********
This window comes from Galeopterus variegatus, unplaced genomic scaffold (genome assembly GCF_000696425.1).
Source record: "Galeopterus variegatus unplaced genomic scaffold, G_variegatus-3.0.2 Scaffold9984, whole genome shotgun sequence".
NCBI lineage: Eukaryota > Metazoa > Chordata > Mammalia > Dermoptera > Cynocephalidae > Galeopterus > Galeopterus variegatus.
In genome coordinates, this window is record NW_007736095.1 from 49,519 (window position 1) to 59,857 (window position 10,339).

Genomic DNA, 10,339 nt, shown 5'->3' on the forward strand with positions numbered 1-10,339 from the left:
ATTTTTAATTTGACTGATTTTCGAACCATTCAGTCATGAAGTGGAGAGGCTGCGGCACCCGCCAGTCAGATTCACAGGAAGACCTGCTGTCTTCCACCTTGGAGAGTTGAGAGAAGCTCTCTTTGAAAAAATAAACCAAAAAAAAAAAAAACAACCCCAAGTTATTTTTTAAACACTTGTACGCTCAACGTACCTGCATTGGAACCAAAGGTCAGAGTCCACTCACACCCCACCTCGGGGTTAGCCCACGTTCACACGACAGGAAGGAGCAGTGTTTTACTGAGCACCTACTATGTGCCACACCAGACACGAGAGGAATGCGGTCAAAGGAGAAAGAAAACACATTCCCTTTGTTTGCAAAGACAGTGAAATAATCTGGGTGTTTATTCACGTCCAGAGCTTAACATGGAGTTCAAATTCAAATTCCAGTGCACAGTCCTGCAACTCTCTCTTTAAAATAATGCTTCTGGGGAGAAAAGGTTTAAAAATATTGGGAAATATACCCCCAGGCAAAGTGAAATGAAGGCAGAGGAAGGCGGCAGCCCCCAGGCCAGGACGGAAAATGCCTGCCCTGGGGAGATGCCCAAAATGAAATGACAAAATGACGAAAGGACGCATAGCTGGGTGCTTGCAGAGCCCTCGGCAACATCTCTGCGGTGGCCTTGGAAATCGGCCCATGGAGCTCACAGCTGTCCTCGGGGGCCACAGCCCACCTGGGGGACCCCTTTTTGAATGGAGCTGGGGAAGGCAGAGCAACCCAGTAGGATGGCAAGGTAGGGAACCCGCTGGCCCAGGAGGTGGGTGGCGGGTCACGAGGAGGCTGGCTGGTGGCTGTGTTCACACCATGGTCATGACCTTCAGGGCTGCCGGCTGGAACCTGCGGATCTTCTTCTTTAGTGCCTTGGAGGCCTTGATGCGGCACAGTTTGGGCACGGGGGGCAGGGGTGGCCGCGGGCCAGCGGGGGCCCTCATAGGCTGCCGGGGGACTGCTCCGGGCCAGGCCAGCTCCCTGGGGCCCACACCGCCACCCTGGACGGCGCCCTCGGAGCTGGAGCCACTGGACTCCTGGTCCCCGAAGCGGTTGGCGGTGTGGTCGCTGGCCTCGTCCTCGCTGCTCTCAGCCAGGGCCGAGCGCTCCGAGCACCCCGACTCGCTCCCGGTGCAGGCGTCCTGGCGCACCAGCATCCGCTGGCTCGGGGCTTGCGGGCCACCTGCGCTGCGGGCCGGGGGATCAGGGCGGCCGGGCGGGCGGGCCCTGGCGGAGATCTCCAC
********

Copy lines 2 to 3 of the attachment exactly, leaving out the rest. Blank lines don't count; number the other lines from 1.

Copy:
Source record: "Galeopterus variegatus unplaced genomic scaffold, G_variegatus-3.0.2 Scaffold9984, whole genome shotgun sequence".
NCBI lineage: Eukaryota > Metazoa > Chordata > Mammalia > Dermoptera > Cynocephalidae > Galeopterus > Galeopterus variegatus.